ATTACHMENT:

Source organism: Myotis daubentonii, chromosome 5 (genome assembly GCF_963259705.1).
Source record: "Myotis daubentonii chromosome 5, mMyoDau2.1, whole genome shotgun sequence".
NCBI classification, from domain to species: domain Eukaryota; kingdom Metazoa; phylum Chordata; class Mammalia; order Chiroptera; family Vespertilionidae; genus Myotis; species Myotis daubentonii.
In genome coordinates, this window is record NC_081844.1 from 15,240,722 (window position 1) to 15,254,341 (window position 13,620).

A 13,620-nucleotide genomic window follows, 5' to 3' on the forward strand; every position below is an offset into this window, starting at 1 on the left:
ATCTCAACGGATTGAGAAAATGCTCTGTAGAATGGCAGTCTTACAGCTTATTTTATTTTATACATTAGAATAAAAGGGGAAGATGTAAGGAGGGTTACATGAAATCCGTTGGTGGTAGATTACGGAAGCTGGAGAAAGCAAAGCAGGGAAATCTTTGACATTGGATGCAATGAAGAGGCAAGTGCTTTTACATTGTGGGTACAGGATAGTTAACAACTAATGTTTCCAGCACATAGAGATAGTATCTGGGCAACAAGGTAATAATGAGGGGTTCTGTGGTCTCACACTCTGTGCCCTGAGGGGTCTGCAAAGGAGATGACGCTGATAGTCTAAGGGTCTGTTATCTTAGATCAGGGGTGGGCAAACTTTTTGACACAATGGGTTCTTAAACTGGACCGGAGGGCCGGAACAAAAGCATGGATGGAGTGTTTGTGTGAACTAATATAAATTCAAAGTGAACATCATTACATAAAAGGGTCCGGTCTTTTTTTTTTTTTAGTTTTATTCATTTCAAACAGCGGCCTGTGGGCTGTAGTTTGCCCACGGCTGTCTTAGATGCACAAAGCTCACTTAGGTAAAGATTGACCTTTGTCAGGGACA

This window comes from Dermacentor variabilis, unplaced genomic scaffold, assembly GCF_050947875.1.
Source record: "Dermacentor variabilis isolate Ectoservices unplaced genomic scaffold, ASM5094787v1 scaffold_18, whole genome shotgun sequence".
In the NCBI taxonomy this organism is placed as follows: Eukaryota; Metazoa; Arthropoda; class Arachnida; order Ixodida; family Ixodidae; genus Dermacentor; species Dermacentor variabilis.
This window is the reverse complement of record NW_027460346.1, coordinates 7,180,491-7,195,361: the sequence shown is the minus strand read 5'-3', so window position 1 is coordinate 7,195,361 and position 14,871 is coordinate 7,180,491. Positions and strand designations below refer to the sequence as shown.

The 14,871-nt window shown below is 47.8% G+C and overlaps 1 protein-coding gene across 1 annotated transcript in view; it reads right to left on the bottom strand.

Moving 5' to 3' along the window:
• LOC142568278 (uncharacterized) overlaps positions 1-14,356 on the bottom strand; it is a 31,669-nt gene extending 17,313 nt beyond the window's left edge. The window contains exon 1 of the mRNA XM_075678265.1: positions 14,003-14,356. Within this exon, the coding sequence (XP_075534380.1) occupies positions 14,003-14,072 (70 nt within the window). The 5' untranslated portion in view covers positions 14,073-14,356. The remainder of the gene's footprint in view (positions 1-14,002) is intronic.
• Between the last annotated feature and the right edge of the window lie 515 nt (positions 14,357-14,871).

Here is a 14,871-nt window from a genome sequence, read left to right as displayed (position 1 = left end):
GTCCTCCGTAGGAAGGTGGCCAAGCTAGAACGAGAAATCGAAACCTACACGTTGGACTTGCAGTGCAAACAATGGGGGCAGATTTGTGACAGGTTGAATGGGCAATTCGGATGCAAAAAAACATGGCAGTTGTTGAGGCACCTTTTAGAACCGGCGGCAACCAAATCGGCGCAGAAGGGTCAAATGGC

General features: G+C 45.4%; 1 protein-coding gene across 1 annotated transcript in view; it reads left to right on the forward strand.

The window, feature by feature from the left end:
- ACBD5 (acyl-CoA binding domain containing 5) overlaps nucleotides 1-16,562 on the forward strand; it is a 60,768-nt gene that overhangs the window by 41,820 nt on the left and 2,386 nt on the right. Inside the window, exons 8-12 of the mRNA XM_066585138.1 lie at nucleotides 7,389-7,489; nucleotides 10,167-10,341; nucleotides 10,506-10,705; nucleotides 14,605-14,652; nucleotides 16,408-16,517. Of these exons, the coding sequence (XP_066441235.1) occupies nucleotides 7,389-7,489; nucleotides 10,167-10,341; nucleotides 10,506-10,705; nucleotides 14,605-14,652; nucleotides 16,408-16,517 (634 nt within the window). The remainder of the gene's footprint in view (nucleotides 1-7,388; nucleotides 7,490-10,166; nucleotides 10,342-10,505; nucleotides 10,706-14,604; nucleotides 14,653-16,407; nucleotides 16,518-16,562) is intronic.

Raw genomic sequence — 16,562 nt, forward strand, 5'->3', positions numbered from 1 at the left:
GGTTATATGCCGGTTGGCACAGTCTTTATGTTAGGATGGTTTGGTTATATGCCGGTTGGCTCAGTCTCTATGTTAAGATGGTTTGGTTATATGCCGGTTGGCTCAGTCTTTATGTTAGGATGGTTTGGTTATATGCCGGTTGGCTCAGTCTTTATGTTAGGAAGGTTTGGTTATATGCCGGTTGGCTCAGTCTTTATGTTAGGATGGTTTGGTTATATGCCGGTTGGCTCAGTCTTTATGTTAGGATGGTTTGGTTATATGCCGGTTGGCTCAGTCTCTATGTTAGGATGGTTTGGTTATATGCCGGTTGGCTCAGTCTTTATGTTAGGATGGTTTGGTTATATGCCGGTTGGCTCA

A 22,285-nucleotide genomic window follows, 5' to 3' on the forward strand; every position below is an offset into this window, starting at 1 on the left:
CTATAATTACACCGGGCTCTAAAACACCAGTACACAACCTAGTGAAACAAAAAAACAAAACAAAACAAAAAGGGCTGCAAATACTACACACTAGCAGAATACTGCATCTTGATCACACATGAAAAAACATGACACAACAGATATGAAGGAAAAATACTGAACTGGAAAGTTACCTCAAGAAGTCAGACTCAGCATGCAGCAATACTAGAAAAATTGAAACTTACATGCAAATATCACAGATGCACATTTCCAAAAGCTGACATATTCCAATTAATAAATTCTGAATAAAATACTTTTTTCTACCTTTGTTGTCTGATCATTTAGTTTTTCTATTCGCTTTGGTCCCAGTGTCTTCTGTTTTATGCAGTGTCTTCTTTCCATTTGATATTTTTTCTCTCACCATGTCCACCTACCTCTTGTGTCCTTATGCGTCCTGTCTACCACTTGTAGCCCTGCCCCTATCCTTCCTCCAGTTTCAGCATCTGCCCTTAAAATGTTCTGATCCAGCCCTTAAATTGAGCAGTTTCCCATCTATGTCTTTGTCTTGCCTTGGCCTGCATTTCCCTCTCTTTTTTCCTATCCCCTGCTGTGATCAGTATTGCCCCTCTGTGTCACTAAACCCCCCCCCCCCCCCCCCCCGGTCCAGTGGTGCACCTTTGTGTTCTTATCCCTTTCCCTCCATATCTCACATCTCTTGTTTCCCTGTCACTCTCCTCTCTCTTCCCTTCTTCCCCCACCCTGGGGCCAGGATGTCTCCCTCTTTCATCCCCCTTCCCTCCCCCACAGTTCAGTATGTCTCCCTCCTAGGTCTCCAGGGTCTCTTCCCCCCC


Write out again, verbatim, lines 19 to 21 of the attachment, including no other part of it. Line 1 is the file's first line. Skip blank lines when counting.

- ACBD5 (acyl-CoA binding domain containing 5) overlaps nucleotides 1-16,562 on the forward strand; it is a 60,768-nt gene that overhangs the window by 41,820 nt on the left and 2,386 nt on the right. Inside the window, exons 8-12 of the mRNA XM_066585138.1 lie at nucleotides 7,389-7,489; nucleotides 10,167-10,341; nucleotides 10,506-10,705; nucleotides 14,605-14,652; nucleotides 16,408-16,517. Of these exons, the coding sequence (XP_066441235.1) occupies nucleotides 7,389-7,489; nucleotides 10,167-10,341; nucleotides 10,506-10,705; nucleotides 14,605-14,652; nucleotides 16,408-16,517 (634 nt within the window). The remainder of the gene's footprint in view (nucleotides 1-7,388; nucleotides 7,490-10,166; nucleotides 10,342-10,505; nucleotides 10,706-14,604; nucleotides 14,653-16,407; nucleotides 16,518-16,562) is intronic.

Raw genomic sequence — 16,562 nt, forward strand, 5'->3', positions numbered from 1 at the left:
GGTTATATGCCGGTTGGCACAGTCTTTATGTTAGGATGGTTTGGTTATATGCCGGTTGGCTCAGTCTCTATGTTAAGATGGTTTGGTTATATGCCGGTTGGCTCAGTCTTTATGTTAGGATGGTTTGGTTATATGCCGGTTGGCTCAGTCTTTATGTTAGGAAGGTTTGGTTATATGCCGGTTGGCTCAGTCTTTATGTTAGGATGGTTTGGTTATATGCCGGTTGGCTCAGTCTTTATGTTAGGATGGTTTGGTTATATGCCGGTTGGCTCAGTCTCTATGTTAGGATGGTTTGGTTATATGCCGGTTGGCTCAGTCTTTATGTTAGGATGGTTTGGTTATATGCCGGTTGGCTCA